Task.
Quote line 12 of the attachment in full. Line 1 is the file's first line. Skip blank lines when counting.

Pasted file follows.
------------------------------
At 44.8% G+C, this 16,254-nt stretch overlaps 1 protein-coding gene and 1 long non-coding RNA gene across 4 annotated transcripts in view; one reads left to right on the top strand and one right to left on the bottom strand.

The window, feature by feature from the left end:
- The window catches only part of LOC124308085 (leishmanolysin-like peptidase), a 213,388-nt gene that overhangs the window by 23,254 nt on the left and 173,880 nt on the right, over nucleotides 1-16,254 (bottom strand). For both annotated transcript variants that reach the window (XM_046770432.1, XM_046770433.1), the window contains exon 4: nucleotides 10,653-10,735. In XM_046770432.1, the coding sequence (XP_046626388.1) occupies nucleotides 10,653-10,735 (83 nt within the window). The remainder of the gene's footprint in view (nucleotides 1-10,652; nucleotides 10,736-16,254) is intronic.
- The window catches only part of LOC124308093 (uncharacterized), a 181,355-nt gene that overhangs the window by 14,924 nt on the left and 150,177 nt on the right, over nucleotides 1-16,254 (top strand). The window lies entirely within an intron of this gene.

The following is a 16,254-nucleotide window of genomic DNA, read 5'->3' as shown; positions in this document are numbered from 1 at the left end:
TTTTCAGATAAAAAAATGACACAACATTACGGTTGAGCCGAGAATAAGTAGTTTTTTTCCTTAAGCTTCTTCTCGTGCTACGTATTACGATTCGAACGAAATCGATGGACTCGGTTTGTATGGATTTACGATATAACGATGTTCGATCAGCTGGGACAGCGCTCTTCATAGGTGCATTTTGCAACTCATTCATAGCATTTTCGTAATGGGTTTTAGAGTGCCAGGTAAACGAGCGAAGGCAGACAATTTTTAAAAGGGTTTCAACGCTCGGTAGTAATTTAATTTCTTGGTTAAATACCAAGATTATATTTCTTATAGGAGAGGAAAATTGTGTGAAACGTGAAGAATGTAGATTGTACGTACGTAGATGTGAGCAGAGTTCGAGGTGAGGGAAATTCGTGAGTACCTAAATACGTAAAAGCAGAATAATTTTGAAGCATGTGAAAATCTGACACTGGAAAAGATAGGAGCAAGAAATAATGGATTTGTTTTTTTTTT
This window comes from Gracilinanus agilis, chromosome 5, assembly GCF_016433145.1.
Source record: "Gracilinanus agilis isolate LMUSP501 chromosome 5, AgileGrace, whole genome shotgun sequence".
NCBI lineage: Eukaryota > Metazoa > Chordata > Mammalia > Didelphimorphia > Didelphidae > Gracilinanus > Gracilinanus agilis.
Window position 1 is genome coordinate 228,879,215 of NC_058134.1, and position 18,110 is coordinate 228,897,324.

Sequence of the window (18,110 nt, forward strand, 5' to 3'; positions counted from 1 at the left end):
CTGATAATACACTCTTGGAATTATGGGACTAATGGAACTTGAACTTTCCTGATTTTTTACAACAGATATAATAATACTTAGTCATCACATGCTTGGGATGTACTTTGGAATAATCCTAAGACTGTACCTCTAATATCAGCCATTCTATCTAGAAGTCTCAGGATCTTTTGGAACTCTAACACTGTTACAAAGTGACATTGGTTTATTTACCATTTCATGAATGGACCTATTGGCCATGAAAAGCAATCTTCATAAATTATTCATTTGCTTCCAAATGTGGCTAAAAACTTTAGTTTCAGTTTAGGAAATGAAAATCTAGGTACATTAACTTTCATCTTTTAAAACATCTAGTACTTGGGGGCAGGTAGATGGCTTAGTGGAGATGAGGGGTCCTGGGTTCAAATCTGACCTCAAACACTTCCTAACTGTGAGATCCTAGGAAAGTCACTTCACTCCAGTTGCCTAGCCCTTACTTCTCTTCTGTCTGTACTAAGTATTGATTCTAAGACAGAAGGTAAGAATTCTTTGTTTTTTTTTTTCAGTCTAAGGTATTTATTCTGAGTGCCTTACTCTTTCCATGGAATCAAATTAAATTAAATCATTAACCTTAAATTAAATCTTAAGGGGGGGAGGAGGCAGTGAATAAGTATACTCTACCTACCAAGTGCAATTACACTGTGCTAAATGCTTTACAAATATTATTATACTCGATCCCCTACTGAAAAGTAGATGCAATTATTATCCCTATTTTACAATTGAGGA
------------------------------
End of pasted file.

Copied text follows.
CTGATAATACACTCTTGGAATTATGGGACTAATGGAACTTGAACTTTCCTGATTTTTTACAACAGATATAATAATACTTAGTCATCACATGCTTGGGATGTACTTTGGAATAATCCTAAGACTGTACCTCTAATATCAGCCATTCTATCTAGAAGTCTCAGGATCTTTTGGAACTCTAACACTGTTACAAAGTGACATTGGTTTATTTACCATTTCATGAATGGACCTATTGGCCATGAAAAGCAATCTTCATAAATTATTCATTTGCTTCCAAATGTGGCTAAAAACTTTAGTTTCAGTTTAGGAAATGAAAATCTAGGTACATTAACTTTCATCTTTTAAAACATCTAGTACTTGGGGGCAGGTAGATGGCTTAGTGGAGATGAGGGGTCCTGGGTTCAAATCTGACCTCAAACACTTCCTAACTGTGAGATCCTAGGAAAGTCACTTCACTCCAGTTGCCTAGCCCTTACTTCTCTTCTGTCTGTACTAAGTATTGATTCTAAGACAGAAGGTAAGAATTCTTTGTTTTTTTTTTTCAGTCTAAGGTATTTATTCTGAGTGCCTTACTCTTTCCATGGAATCAAATTAAATTAAATCATTAACCTTAAATTAAATCTTAAGGGGGGGAGGAGGCAGTGAATAAGTATACTCTACCTACCAAGTGCAATTACACTGTGCTAAATGCTTTACAAATATTATTATACTCGATCCCCTACTGAAAAGTAGATGCAATTATTATCCCTATTTTACAATTGAGGA